Kara Hurst: Products that are designated Climate Pledge Friendly must be certified by one or more of the sustainability certification organizations with which we partner (there are over 50). The badge is a signal to customers that this is a more sustainable product, backed by a high bar of scientific study. The Climate Pledge Friendly program is completely voluntary for brands, but more brands are seeing the value and are pursuing it, with over 300,000 products across 20,000 brands qualifying to date. This growth also reflects the direction in which customers are headed. Our latest data show that the addition of a Climate Pledge Friendly label will give an average lift of 10 percent in page views on Amazon.com.
This is an example of how becoming more sustainable is good for a variety of stakeholders, our communities, and our planet, but also for our businesses. I would advise any leader that these are the kinds of strategies you need to think about to stay in front. Creating easy access points for your customers to make more sustainable choices is the key to customer obsession.
McKinsey: How is Amazon factoring nature into the sustainability strategy and measuring impact?
Kara Hurst: Nature-based solutions are a great way to support projects that enhance climate resilience while having positive outcomes for local communities. This has become an important part of our strategy. For example, we helped create the LEAF Coalition (Lowering Emissions through Accelerating Forest Finance), a public-private initiative that aims to raise $1 billion to protect the world’s tropical rainforests, with rigorous carbon standards, and to safeguard Indigenous populations.1
A few months ago, I spent time in the Western Ghats region in India. We have invested in local projects there through our Right Now Climate Fund—our $100 million commitment to invest in nature-based solutions that both fight climate change and drive social benefits for communities by restoring forests, wetlands, and grasslands around the world.2 I visited farmers who are in a program that will ultimately plant one million trees in the region. These trees will become a carbon sink, providing family farms with high-value trees versus subsistence crops while helping create natural barriers for wildlife, which will benefit both humans and animals.
Our Right Now Climate Fund has also supported numerous other projects, such as helping with reforestation across Italy, and even assisting the return of beavers to West London for the first time in 400 years, to name a few.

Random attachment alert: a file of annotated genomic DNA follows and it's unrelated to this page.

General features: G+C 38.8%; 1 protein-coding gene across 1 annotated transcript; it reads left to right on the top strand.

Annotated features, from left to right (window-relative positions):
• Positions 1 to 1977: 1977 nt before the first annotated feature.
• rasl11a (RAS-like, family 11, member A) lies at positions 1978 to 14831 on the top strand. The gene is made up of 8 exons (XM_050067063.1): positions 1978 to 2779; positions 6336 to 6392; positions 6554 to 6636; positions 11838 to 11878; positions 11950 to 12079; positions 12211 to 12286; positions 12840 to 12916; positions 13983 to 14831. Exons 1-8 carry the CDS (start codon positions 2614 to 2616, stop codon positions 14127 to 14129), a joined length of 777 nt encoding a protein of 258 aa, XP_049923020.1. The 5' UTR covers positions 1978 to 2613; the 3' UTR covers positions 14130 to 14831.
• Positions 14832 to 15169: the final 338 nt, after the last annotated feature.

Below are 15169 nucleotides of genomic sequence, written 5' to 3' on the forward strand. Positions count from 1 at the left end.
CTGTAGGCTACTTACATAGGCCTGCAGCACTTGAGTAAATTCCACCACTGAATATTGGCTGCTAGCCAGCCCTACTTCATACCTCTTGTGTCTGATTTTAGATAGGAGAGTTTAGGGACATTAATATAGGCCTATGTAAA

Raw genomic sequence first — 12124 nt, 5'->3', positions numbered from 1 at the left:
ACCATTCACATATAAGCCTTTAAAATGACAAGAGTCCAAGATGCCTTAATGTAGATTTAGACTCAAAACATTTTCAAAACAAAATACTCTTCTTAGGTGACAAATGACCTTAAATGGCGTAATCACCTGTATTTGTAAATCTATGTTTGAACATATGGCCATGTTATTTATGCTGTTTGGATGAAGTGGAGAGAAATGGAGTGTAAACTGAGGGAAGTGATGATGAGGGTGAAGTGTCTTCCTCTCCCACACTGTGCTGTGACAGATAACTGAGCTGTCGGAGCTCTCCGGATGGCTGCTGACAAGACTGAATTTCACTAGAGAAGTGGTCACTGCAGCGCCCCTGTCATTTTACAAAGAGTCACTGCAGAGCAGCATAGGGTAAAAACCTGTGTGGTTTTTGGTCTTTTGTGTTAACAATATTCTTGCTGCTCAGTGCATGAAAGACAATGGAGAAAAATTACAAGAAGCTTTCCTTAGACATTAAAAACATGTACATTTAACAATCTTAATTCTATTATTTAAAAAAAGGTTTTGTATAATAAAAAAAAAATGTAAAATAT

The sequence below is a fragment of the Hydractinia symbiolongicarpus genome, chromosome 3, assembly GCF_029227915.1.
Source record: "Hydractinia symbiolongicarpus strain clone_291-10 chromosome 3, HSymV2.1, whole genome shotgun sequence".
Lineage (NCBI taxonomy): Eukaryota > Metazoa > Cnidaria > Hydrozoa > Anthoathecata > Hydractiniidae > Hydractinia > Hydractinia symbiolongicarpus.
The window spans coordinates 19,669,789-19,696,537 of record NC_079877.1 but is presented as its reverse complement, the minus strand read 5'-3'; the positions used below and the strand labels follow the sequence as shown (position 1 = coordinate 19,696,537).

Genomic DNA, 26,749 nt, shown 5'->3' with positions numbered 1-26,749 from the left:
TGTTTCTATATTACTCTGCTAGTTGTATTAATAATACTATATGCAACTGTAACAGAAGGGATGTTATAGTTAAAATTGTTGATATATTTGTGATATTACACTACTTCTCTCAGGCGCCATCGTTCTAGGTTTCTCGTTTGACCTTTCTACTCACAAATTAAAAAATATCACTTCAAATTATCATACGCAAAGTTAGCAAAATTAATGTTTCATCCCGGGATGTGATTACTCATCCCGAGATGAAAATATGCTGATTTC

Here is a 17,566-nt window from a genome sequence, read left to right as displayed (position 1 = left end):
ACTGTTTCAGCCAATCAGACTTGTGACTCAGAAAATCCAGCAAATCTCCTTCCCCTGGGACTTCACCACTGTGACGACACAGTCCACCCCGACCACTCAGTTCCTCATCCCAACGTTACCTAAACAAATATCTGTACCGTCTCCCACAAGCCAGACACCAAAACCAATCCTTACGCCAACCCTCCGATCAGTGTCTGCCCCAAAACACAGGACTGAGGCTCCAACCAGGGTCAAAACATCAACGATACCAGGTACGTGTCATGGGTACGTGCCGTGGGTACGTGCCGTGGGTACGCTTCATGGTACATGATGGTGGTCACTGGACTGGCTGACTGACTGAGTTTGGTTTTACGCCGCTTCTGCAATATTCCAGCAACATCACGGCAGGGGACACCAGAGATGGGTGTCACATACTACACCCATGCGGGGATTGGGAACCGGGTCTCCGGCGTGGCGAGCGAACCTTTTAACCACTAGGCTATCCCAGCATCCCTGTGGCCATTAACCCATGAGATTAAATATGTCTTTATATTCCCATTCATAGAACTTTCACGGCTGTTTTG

McKinsey: What is the next horizon of sustainability for consumer products and retailers?
Kara Hurst: Increasingly, sustainability priorities are becoming commonplace—and when consumers expect them, businesses will act on them. People already want effective products that work as intended, do not harm the planet or people, utilize innovative designs and materials, and that are not wasteful. This plays out in our daily lives, from the cars we drive to the products we buy and to the services and experiences we choose. The sustainability discussion is becoming more sophisticated. Consumers are demanding that the products they buy and the retailers they buy from consider the impacts of these products—the chemicals, ingredients, and materials the products use, as well as how they are manufactured, packaged, and transported.
In turn, businesses can get better at communicating their values and the benefits that their sustainability strategy has for their customers, communities, and the world. The circular economy will become more prevalent, where consumers won’t feel the need to own every product or service, but will still be able to access it when they need it. It is important that businesses move fast, take risks, and accept imperfection on the road to decarbonization.
The sustainability conversation has also already evolved beyond topics such as energy and new technologies. One of the most exciting but least-discussed benefits of pursuing a sustainability strategy is the economic benefit to local communities. We’ve started to measure, for example, how many jobs are created and the healthier outcomes that result when we invest in a new solar or wind farm or electric vehicles. While people may not understand what goes into renewables or grid modernization, or what the Paris Agreement is about, there is no doubt that they want to live in places with clean air, drought-resilient land, fewer intense fires, and a thriving economy. Investing in these things is good for all of us.